Home News Ireland News A United Ireland would be ‘acceptable’, says Ian Paisley’s widow

A United Ireland would be ‘acceptable’, says Ian Paisley’s widow

Baroness Eileen Paisley (Photo: Colm Lenaghan/Pacemaker Press)

Baroness Eileen Paisley, wife of DUP founder and firebrand preacher Ian Paisley, has said the partition of Ireland was perhaps “a wrong division” and suggested that she would be willing to live in a United Ireland.

Northern Ireland politicians must drop their “petty” demands and think of the people they are continuing to fail in the ongoing absence of government, she claimed, referring to the still-collapsed devolved institutions at Stormont.

The widow of the late former first minister made the comments at the Bannside Library in east Belfast for a Sunday Sequence programme broadcast on BBC Radio Ulster last weekend.

Current DUP leader Arlene Foster has previously said she would live elsewhere if there was Irish unity.

When asked if she could imagine living in a united Ireland, Mrs Paisley said: “It would depend, I suppose, on what, on how it was being ruled. I wouldn’t like a dictatorship and I wouldn’t like a person, because of whatever their religion was, to be persecuted because of that.”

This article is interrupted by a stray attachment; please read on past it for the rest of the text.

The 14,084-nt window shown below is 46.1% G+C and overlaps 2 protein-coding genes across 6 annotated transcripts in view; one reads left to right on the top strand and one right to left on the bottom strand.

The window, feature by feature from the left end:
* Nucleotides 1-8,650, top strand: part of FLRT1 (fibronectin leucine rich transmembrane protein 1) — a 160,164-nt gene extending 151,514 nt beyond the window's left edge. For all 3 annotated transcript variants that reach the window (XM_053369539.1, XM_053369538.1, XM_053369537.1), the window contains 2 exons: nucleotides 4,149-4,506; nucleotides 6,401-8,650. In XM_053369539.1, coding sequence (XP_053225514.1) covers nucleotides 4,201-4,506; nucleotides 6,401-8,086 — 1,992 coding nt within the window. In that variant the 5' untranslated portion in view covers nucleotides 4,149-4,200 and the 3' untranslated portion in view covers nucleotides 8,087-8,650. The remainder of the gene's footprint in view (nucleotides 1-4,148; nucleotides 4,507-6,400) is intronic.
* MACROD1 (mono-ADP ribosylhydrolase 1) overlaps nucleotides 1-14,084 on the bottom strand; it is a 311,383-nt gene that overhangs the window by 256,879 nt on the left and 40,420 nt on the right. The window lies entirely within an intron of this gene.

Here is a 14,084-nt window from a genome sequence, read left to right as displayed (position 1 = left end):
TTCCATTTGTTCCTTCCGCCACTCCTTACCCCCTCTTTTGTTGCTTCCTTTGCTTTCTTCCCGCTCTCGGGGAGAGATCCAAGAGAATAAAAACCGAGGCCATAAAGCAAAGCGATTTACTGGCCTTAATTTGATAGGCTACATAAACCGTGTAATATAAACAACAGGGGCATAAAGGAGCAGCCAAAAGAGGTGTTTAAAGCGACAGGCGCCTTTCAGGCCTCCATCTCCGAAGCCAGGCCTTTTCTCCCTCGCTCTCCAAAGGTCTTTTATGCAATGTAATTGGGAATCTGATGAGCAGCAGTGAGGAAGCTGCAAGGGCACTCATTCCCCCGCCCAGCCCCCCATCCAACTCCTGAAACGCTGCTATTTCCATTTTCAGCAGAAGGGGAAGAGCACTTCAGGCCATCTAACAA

She added that once there was “freedom of worship and freedom of choice in life”, she would be comfortable living in a United Ireland.

Scottish Tory leader Ruth Davidson Democratic Unionist Party intolerance
File Photo. Leader of the Democratic Unionist Party and Northern Ireland First Minister Arlene Foster at a press conference of the North South Ministerial Council (NSMC) held in Dublin Castle.Photo: RollingNews.ie

Addressing the partition of Ireland, she questioned whether it should ever have happened.

“If you go right back to the beginning, the dividing of Ireland, I think the Irish people all over – north, south, east and west – I think they are a great people,” he said.

“And especially when you are away from home and you meet another person, no matter what part of Ireland they come from, by their different accents, you would say that man is from the south…but they are a fellow countryman of yours or woman.

“I just wonder why it had to be divided at that time and I think perhaps that was a wrong division.”

In the interview, she also said it was “abominable” that MLAs continued to take their salary for “not doing their job” and the public should be informed of what was going on in the current “hidden” talks.

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“People are crying out for help and they are failing them,” she said. “I would say cut out the petty nonsense.”

Baroness Paisley also spoke of the DUP’s decision to select its first openly gay candidate for the local government elections and how the matter should be put to the party for a “proper decision to be made”. She said she felt the decision was taken in “defiance” to gauge reaction.

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